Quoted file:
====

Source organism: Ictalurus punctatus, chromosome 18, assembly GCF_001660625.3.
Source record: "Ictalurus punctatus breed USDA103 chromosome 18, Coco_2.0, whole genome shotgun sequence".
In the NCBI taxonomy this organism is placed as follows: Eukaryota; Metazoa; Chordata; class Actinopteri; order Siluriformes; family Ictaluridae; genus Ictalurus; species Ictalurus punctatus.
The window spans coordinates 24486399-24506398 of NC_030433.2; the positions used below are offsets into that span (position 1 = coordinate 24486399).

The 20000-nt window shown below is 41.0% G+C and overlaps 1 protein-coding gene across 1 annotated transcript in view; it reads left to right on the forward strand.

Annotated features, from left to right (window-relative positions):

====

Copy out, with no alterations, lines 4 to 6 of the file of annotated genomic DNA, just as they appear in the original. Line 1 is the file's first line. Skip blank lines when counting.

The window spans coordinates 24486399-24506398 of NC_030433.2; the positions used below are offsets into that span (position 1 = coordinate 24486399).

The 20000-nt window shown below is 41.0% G+C and overlaps 1 protein-coding gene across 1 annotated transcript in view; it reads left to right on the forward strand.

Annotated features, from left to right (window-relative positions):